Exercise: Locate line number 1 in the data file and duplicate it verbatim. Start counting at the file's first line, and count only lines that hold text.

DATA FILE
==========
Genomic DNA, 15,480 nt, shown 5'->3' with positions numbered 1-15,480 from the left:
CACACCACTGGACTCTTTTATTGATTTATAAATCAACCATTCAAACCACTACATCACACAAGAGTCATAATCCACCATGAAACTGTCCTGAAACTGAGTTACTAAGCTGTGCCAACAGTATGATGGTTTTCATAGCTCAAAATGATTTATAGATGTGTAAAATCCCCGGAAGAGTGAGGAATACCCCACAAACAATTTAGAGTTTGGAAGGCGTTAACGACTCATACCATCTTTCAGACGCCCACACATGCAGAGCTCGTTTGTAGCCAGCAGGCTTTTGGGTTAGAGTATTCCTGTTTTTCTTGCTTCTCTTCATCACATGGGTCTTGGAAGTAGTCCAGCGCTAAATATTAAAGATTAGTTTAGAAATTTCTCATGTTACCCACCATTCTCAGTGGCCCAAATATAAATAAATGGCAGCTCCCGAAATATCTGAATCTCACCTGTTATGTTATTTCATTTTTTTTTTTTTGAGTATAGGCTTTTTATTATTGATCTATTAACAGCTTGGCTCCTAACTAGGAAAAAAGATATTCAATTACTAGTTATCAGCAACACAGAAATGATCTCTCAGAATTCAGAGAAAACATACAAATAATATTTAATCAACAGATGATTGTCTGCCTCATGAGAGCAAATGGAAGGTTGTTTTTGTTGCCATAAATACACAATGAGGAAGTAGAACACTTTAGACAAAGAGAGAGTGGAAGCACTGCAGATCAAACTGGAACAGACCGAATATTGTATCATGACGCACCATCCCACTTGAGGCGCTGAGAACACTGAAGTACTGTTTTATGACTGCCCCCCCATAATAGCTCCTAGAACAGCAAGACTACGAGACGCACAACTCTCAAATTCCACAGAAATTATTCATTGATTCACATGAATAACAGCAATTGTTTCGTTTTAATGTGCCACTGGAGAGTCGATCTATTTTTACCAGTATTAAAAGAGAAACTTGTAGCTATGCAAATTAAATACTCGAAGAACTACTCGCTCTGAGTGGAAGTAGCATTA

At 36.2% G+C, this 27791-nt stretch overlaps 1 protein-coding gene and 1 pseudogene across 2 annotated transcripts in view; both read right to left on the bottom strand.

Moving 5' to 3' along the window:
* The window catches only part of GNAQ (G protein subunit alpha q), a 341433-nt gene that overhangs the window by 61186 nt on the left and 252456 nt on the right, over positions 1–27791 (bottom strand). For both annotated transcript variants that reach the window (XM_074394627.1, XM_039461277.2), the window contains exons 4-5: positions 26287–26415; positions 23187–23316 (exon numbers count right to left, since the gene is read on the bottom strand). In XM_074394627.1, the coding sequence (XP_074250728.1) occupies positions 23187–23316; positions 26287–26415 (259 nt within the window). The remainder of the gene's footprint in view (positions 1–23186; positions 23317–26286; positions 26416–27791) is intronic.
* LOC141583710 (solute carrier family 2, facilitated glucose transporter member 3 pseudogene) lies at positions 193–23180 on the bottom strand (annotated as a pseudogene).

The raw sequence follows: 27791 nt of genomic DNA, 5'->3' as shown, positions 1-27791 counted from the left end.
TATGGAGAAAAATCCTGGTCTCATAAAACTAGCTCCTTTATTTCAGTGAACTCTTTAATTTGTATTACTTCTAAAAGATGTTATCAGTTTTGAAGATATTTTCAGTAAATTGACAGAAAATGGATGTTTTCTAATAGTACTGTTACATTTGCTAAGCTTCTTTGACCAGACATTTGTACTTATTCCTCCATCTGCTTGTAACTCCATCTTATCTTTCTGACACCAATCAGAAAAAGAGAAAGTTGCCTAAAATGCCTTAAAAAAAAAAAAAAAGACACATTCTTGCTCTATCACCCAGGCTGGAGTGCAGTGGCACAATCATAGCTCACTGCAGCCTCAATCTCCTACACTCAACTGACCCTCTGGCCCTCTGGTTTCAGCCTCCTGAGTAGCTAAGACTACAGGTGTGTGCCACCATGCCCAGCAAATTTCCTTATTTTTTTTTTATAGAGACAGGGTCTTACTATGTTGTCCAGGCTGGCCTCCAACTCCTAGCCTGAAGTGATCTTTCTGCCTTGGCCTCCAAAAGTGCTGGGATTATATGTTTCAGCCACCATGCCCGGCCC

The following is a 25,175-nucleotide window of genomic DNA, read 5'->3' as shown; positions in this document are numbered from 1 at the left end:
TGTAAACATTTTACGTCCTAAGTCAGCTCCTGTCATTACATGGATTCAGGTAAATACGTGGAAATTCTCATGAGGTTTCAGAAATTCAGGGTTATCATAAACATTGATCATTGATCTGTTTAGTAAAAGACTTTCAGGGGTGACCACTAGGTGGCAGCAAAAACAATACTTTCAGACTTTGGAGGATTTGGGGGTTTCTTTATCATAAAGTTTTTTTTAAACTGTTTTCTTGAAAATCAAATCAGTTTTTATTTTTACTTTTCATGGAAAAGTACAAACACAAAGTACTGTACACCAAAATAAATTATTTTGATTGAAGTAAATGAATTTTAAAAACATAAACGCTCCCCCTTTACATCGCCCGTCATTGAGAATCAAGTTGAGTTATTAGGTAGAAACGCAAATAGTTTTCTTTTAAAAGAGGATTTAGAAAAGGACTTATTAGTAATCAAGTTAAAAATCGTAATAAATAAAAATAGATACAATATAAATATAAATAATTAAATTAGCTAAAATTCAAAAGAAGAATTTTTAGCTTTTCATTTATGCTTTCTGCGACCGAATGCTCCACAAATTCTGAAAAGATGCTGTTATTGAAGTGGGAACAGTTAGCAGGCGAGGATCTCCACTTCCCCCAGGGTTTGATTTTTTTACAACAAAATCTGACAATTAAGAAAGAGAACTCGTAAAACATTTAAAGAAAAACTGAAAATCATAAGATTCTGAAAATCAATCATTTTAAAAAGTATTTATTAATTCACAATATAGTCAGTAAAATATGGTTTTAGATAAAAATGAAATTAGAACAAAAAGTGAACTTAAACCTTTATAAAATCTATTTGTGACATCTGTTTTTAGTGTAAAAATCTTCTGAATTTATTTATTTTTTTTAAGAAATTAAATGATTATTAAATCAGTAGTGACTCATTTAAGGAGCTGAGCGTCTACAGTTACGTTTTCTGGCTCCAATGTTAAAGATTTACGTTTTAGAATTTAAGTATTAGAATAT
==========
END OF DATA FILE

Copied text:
Genomic DNA, 15,480 nt, shown 5'->3' with positions numbered 1-15,480 from the left: